• It makes one wonder whether many answers to the basic questions of cosmology will be answered by very complex equations as opposed to the beautiful simplicity of E=mc (sorry, don’t know how to type a raised small two). Anyway, maybe with computer power doing what it does, we’ll realize that everything interacts and depends on each other such that nothing can really be described with such elegant ease. So much of the basics seem to elude us that one wonders where the answers are hidden. (NOT opening the discussion to Holy Hand Grenades or Giant floating Spaghetti Monsters!)

      • It makes one wonder whether many answers to the basic questions of cosmology will be answered by very complex equations as opposed to the beautiful simplicity of E=mc (sorry, don’t know how to type a raised small two). Anyway, maybe with computer power doing what it does, we’ll realize that everything interacts and depends on each other such that nothing can really be described with such elegant ease. So much of the basics seem to elude us that one wonders where the answers are hidden. (NOT opening the discussion to Holy Hand Grenades or Giant floating Spaghetti Monsters!)

      • Anonymous says

        Use the carrot sign with E = mc^2. That equation is a derived result. It does not constitute the theory of relativity, but is a certain result.

        LC

      • Member
        IVAN3MAN_AT_LARGE says

        Dude, it’s not “carrot”; it’s the caret sign, or chevron.

      • It makes one wonder whether many answers to the basic questions of cosmology will be answered by very complex equations as opposed to the beautiful simplicity of E=mc (sorry, don’t know how to type a raised small two). Anyway, maybe with computer power doing what it does, we’ll realize that everything interacts and depends on each other such that nothing can really be described with such elegant ease. So much of the basics seem to elude us that one wonders where the answers are hidden. (NOT opening the discussion to Holy Hand Grenades or Giant floating Spaghetti Monsters!)

      • Anonymous says

        A stationary neutron star has no internal heat source. It is not generating energy through fusion. A neutron star in the cold of space will after a few million years cool down to temperature of interstellar space at about 20K. That is pretty cold.

        LC

      • Member
        IVAN3MAN_AT_LARGE says

        Actually, neutron stars cool off very quickly via neutrino emission. In the early stage of a neutron star’s life, neutrinos are produced copiously; therefore, if the neutrinos have energies less than about 10 MeV, they sail right through the neutron star without interacting and thereby acting as a highly efficient heat-sink.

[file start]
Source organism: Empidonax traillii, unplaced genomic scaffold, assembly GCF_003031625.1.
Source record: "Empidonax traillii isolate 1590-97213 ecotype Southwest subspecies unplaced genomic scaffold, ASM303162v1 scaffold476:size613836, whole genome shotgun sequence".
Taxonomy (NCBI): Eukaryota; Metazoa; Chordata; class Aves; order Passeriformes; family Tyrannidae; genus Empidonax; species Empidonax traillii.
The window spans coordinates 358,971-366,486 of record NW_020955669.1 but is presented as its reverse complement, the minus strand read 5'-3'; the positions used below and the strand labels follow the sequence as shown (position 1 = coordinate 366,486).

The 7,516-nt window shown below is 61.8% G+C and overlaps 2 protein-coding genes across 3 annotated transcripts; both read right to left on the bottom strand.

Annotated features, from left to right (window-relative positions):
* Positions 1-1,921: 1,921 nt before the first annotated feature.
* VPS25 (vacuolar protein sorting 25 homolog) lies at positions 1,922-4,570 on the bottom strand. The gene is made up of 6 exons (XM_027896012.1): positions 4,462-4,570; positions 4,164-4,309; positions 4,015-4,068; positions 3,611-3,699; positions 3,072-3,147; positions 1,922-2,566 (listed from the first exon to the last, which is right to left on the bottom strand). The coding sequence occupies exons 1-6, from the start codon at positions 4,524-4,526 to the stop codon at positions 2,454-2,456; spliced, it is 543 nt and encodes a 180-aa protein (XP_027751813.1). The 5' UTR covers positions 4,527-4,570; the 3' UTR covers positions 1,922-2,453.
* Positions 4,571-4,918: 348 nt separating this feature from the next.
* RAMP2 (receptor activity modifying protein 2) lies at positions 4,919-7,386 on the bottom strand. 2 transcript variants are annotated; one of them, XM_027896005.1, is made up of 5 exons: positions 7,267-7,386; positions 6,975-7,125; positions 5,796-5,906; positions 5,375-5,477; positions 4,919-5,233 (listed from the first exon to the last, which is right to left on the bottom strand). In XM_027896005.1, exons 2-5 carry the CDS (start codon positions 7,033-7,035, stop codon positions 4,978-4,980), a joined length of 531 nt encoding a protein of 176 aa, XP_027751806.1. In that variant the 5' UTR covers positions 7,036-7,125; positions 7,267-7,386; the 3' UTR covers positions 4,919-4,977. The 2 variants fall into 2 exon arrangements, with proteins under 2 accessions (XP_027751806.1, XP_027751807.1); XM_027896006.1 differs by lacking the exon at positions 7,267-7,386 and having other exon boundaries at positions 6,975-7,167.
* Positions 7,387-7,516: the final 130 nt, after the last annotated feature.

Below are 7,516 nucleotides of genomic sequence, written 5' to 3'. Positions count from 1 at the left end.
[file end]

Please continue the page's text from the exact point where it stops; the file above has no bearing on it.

• No, neutron stars are not icing up. They are still hot. However, it’s the ridiculously high density and gravity that act to “supercool” the surface so that it ACTS as though it is near absolute zero. That’s my understanding anyway.

  3. Happy says

    My head hurts. .

  4. Anonymous says

    There is a condensate state with quark-gluon fluids called the color-flavor locked state. This is a state that should exist in the center of neutron stars where pressures are huge. This is analogous to the superfluid or superconductivity state in a solid at low temperatures. This is a state where quarks of a certain type, called a flavor, lock into a single mode with the same color. Color refers to the “charge” involved with quantum chromodynamics, also known as the strong force.

    LC

  5. “When taken to within a few degrees of absolute zero on the Kelvin scale”. Not normally one to nit-pick, but the fact that “Kelvin” is not measured in “degrees”, though obviously learned people misuse the phrase anyway, bothers me second only to the myriad ways that the term, “Novae” (Nova~plural) is mangled… Oh, and of course, “Nucular”, but that’s per factoring in general populous ignorance, which is entirely other ball of wax… Apologies for my anal rant. ‘^.^, Aside all that, fascinating research! In another life I’m a Nucular Physicalist… lol!

  6. Anonymous says

    “Try subatomic particles called fermions. Femions are a much a part of the natural equation as electrons, protons and neutrons…”
    Ummm, highly misleading. Fermions are not subatomic particles per se, they are a class of subatomic particles with half-integer spins (usually 1/2) which obey the statistical Fermi-Dirac distribution equation. Electrons, Protons and Neutrons all ARE Fermions. The counterpart are Bosons (which obey the statistical Bose-Einstein distribution equation), with integer spins (0, 1, 2…), these are the carriers of the forces (Photons, Gluons, W/Z Bosons, Gravitons).

    Depending on the number of subatomic particles they consist of, atoms can be bosonic ore fermionic. Bosons have the “ability” to all occupy a single quantum state, which makes creating a Bose-einstein condensate out of Bosonic atoms much easier than making one out of Fermionic atoms, which first need to pair up to creat Bosonic “twins”.

    Also, theory has it that the innards of neutron stars are superfluidic, the surfaces are actually an iron lattice crust.

Leave a Reply